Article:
More challenging is the conjurer of euphemism or maestro of the mealy-mouthed, especially those urging politicians to talk to us about "security," "peace of mind," "results," "renewal," "independence," and a litany of words being promoted into conversational currency, without the matching actions to accomplish laudable ideals. Such as "transparency" or better still "accountability" for example! Now, these sound like promising thoughts--and is it too much to ask that the legislators, judiciary, and others, who've sworn real oaths to do so, actually take the steps needed to "secure our peace of mind by getting a result of some accountability, to deliver a renewal of democracy and individual independence"--at more than buggy-speed in a nano-world!? The come-ons and put-offs become encyclopedic, as the news cycle moves on.
As messages are being shaped and shared for yet another election, it's a good time to see the hucksters for who they are. Just like the about-to-be-bankrupt person in business projects confidence, even bombast, to reassure an unfortunate target to invest in a yet-again just-wonderful opportunity, so too will the political propagandist.
Waking to every day's news that includes some fearfully absurd figures, it's a time to look for what's real behind the images. Computerized propaganda has just kept improving its targeting too. And foreign state-sponsored efforts remain. So, here are some suggested rules-of-thumb to take action on, after reaching for a second cup of coffee each morning during the coming months:
1. Vote when you can.
2. Find people in your neighborhood or circle of friends and relatives, of whatever party affiliation, who believe in democracy--put aside differences, and form a coalition of ongoing-working-consultation to take actions to strengthen democracy together--and count on doing this for a long while.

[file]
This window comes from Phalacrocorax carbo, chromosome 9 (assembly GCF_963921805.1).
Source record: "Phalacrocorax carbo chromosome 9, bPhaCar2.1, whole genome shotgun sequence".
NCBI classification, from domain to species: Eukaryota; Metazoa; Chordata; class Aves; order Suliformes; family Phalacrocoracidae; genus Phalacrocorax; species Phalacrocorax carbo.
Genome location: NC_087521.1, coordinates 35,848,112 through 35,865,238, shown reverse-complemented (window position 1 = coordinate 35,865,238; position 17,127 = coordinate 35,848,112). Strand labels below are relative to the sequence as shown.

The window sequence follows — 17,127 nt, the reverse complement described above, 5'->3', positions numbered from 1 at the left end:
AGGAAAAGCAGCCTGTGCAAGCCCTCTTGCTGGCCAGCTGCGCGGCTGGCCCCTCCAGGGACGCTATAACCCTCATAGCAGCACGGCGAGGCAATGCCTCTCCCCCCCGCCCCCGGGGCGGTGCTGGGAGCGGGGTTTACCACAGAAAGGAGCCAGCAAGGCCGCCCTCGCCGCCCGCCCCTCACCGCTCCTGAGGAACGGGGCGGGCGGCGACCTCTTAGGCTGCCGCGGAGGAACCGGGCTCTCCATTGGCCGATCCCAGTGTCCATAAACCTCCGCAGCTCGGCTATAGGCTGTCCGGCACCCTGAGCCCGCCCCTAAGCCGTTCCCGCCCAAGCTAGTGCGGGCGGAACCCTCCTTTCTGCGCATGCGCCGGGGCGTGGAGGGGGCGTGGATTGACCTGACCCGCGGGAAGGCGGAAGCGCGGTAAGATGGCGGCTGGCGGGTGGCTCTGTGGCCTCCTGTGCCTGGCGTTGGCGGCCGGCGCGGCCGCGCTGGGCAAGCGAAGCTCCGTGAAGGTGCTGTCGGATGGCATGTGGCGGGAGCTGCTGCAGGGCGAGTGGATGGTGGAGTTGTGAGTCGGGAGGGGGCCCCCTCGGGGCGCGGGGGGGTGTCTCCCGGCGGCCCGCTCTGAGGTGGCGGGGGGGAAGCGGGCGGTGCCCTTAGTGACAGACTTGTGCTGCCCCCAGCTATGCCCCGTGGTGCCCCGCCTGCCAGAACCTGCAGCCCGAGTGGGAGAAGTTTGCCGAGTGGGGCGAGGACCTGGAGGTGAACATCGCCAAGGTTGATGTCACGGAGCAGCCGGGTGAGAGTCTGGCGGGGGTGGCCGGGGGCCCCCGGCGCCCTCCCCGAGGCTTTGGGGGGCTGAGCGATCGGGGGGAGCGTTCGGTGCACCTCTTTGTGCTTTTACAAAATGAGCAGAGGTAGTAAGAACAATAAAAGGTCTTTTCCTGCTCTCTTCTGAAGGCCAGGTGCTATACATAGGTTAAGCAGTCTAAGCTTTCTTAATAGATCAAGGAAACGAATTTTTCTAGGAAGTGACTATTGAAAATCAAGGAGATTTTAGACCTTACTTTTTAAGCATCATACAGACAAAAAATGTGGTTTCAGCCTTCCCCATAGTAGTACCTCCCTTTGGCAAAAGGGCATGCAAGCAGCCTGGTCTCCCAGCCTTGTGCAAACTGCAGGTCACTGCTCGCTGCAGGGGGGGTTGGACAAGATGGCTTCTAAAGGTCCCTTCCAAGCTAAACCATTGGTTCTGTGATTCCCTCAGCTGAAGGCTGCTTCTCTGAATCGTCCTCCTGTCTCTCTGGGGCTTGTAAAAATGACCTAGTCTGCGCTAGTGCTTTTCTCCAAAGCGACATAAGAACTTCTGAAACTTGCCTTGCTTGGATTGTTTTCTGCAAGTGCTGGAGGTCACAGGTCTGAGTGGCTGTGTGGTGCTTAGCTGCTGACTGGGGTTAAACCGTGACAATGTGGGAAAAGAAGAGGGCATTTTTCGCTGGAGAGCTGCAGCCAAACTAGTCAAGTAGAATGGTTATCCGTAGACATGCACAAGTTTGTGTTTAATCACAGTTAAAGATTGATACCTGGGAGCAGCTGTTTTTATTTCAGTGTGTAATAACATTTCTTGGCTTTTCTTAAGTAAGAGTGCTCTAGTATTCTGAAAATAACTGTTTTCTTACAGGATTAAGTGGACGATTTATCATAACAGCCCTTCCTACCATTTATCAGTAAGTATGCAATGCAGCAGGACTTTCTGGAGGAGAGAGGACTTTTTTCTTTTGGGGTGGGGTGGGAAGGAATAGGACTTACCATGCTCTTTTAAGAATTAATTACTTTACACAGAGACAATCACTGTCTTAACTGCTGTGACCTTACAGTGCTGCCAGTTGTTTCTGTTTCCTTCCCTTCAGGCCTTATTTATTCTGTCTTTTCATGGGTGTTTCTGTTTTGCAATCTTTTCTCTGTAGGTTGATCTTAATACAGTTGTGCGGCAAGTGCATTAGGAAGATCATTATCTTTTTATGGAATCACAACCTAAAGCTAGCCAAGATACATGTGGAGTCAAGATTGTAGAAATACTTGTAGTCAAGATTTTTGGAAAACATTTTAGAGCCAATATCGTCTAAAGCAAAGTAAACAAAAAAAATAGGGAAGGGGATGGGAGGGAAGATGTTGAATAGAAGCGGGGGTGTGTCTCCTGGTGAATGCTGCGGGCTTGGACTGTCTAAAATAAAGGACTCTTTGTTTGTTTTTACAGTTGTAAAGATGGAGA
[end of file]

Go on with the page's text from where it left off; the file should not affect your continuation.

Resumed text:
3. Laugh at and/or stand up to the puffed-up and self-opinionated autocrat, whether local or (if you're able) international.
4. Write a letter (not a tweet) to your elected representatives, requesting action on something you care about, asking for and expecting a reply, and following up if you don't get one, until you do get a satisfactory (not mealy-mouthed) reply.
5. Recognize grift-language--if it really seems to be everywhere, ignore it if it looks harmless enough for now, and call it out when it's not.
6. Secure a funhouse mirror (by analogy) to hold up and show to others, yes anyone who'll listen, just how distorted and far from the common good of normalcy that the words and actions of autocrats travel.
6. Re-re-read writers like Jacques Ellul and Randal Marlin, referenced in earlier blog-posts.
7. Laugh a Lot.
Tearing down grifters and their propaganda requires more than occasionally switching off the media and tech devices, although this might help gain some perspective.
Most seriously, any of us needs to take time to hold up a mirror to propaganda, to make out what's real, past the reverse/distorted images--like we do with a funhouse mirror at the sideshow, to look for the reality that's being distorted.
Not that all of this will be possible or always work, but reinforcing critical inquiry and informed challenge will prove way better than bathing every day in the distortions of people whom you'd not otherwise open your door to.
And, if enough of us believe in doing good within democracy, and communicate well, democracy will thrive.